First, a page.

Wednesday, October 22, 2014

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Invasive Species Causes the Decline in Ash Tree Population

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Rochester: Invasive Species Causes the Decline in Ash Tree Population
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Ash trees in the northeast and Midwest are under assault from an invasive species.

"The emerald ash borer is a non-native weevil from Asiatic countries that has come in to the U.S. and is boring into the outer bark of the ash trees. It’s causing the decline of the species. It’s likely that the ash (tree) becomes extinct as a result," said Clara Holmes, Mid-Atlantic Regional Seed Bank.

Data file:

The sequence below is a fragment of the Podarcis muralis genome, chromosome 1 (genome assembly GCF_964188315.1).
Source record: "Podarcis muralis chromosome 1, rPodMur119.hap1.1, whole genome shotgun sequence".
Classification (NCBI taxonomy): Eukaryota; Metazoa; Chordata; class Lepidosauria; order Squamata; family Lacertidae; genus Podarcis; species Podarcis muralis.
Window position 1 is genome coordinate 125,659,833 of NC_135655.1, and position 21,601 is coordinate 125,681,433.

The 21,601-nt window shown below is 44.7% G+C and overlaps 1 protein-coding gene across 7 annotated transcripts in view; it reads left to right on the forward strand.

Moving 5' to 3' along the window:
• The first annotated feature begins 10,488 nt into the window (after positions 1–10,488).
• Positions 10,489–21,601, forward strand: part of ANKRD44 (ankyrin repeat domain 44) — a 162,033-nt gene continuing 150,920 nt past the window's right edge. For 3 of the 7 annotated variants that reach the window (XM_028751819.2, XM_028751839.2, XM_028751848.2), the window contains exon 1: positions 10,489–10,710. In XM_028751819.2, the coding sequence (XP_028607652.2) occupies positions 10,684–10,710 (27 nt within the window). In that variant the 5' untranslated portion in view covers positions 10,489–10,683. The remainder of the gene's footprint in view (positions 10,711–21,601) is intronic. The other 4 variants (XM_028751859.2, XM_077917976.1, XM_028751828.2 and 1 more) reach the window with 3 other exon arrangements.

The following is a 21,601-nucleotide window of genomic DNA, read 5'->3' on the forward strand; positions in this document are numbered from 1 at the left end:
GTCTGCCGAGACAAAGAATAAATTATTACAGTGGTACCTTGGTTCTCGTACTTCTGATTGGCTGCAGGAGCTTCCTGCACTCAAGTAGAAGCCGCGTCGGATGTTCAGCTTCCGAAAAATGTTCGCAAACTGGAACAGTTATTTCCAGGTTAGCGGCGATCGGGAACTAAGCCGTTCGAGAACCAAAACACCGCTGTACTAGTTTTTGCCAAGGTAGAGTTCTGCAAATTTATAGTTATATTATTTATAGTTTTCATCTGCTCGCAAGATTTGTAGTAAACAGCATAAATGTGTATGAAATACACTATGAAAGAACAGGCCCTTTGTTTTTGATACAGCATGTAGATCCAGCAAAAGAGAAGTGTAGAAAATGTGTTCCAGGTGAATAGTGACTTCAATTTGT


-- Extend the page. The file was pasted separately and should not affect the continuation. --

While efforts continue to slow the spread of the borer and researchers try to find an effective agent against it, ash tree seed collections are being organized to keep the ash tree in our future.

"The goal of saving seeds is to preserve the genetic diversity and the effort would be to provide that genetic diversity to researchers and breeders who might be able to develop a resistant form of the ash tree," said Holmes.

Or, it would be a long-term solution if the borer is eliminated from the U.S. we would be able to put genetically diverse locally adapted seed of the ash species back into New York state.

People interested in helping are needed to scout for candidate trees in the summer and then seed collection in the fall.

"In the fall is when the seed is ripe and if they would interested in going a step further and making a collection there’s not of technical material needed for a collection so it’s something easy that homeowners can get involved with," said Holmes.

The project is being organized through the Mid-Atlantic Regional Seed Bank.

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